In a city where, according to the Asheville Area Chamber of Commerce, the cost of living is higher than the US average, this was a risky move. Kaplan thinks this atmosphere breeds innovation. “Turbulence in external environments creates opportunities for entrepreneurs to take advantage of,” he said.
In the past two years Adams and Goodman have built their clientele base. They also decided to make the business more legitimate on the financial side.
“Instead of making money and just putting it all into a bank account and taking disbursements for pay, we run things through payroll now. We’re making enough money where that makes sense,” Adams said.
Three years later Adams is still wary of relying solely on Ninebar to make ends meet. He bartends two shifts a week at Buxton, a barbecue restaurant in downtown Asheville. But Adams and Goodman are invested and now work full-time hours out of Adams’ small bungalow in the Oakley neighborhood, which he bought last year with his girlfriend.
“I could eke out a living without having to bartend” he said. But he openly admits his biggest fault is his lack of confidence in his ability to build a strong business.
“I could have left my full-time job earlier and I chose not to because I didn’t feel comfortable” he said.  “When we began we didn’t have much confidence, we set out prices super low. We were tentative in saying this is the design we advocate for and this is why.”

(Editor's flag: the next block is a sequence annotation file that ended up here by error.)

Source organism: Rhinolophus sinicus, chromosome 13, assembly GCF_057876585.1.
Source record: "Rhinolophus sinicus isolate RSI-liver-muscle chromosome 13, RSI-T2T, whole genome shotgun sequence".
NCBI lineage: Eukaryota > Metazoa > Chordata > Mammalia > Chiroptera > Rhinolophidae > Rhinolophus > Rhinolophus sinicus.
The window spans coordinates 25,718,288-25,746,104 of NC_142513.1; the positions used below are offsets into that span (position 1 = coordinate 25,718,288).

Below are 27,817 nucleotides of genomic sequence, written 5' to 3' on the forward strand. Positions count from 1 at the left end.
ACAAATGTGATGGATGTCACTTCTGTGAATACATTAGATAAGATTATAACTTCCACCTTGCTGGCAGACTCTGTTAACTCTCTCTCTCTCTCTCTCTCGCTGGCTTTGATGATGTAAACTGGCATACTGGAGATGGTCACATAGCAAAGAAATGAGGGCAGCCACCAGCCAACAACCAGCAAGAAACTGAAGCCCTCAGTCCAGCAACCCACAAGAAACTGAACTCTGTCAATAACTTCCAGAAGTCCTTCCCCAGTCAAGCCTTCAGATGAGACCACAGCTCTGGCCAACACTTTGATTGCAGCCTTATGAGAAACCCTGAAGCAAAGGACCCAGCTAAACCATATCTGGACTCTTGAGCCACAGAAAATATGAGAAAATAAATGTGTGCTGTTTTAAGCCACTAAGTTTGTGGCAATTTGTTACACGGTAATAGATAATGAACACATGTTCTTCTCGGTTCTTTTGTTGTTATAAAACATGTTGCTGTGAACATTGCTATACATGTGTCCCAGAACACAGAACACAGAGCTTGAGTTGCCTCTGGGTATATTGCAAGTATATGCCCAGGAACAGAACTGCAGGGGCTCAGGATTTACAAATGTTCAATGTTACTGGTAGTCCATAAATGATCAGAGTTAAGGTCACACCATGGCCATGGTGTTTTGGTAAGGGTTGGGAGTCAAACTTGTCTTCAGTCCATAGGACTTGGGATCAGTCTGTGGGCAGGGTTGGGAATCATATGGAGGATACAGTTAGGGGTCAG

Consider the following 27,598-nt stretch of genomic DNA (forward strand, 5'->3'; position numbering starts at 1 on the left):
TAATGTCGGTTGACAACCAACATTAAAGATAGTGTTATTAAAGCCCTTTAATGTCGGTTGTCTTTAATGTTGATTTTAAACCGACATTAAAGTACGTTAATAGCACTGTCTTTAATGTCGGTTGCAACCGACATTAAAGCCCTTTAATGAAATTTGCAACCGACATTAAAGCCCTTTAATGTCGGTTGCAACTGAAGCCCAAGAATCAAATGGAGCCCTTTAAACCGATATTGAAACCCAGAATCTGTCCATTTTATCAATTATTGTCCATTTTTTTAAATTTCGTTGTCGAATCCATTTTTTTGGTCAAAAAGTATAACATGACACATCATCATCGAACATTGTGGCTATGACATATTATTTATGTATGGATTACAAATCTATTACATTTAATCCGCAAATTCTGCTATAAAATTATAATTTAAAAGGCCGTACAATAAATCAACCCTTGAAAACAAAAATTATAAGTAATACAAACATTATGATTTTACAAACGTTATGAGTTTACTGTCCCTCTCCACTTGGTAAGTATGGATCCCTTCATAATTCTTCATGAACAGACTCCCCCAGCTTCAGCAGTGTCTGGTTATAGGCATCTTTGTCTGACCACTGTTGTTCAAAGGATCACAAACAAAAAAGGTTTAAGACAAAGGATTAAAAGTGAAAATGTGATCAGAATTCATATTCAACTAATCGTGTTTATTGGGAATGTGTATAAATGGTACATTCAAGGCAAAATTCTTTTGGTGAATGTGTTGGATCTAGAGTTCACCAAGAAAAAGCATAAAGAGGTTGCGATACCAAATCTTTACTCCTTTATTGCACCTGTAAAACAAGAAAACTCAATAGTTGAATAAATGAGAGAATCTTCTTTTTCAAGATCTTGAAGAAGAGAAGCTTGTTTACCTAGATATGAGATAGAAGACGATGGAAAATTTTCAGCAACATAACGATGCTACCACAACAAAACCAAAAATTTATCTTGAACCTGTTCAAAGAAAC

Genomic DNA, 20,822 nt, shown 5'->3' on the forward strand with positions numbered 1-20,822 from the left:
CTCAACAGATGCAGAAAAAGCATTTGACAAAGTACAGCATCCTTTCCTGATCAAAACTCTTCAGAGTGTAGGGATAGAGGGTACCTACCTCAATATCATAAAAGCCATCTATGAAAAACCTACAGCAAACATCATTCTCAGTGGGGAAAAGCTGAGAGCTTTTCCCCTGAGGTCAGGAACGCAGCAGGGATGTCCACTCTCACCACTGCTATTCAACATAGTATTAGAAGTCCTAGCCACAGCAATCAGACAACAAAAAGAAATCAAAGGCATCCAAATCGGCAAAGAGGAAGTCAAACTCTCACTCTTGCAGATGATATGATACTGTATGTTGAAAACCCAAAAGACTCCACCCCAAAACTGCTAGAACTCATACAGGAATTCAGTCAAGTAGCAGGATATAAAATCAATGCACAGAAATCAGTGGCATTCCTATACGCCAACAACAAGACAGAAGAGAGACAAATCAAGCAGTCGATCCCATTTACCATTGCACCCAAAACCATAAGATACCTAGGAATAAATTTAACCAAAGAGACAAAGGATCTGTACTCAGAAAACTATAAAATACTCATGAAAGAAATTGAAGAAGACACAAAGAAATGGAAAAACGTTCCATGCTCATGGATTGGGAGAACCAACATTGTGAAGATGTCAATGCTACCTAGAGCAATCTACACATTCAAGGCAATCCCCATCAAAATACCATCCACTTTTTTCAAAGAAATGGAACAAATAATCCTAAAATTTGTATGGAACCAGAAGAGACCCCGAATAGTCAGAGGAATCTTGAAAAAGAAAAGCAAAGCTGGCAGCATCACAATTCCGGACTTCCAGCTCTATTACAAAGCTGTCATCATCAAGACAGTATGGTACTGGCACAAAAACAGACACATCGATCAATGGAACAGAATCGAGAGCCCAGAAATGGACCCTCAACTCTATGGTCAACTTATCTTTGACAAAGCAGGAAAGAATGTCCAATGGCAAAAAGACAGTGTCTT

While that lack of confidence still presents itself, it’s showing up less and less.
“Our greatest success is that we’ve learned to be confident in ourselves and our work. Realizing that we’ve never gotten feedback that our prices are too expensive. That tells me that all the times I’ve been worried, I’ve been wrong” he said. “I need to trust what demand in the market is telling me, not my own fear.”
Adams sees the future of Ninebar Creative as a bright one.
“We don’t do any marketing. It’s awesome that so many people like our work enough that they are recommending it to friends. But we want more of our work coming from people seeking us out,” he said. “Since it’s just the two of us, there’s a ceiling in terms of the amount of work we can do. Our goal by 2019 would be to be turning clients away. That would be proof of concept.”
At that point the pair would be making as much as they would be working for a creative agency. From there they will weigh the idea of expansion.
“Do we want to hire a person part-time? Do we want to just keep making more money ourselves or do we want to cap that and look at getting an office somewhere?” he said.
For those who are looking to go into business for themselves, Adams advises them to pace themselves.
“The first thing to do is to be honest with yourself about how much money you need to make. I think people get so excited about the thought of it that they don’t think honestly think about it,” he said.
“You may not want to, but you may need to get a part-time job waiting tables or keep your 10 hours at the bookstore. I think the mistake that a lot of people make is that they jump out of what they want to stop doing to start the thing that they really want to do sooner than they should,” he said.
“I’m not saying don’t do it, but it would be smarter, maybe less satisfying, but smarter to wait six months, make more money and finish getting the skill set you need. Set your framework up nicely.”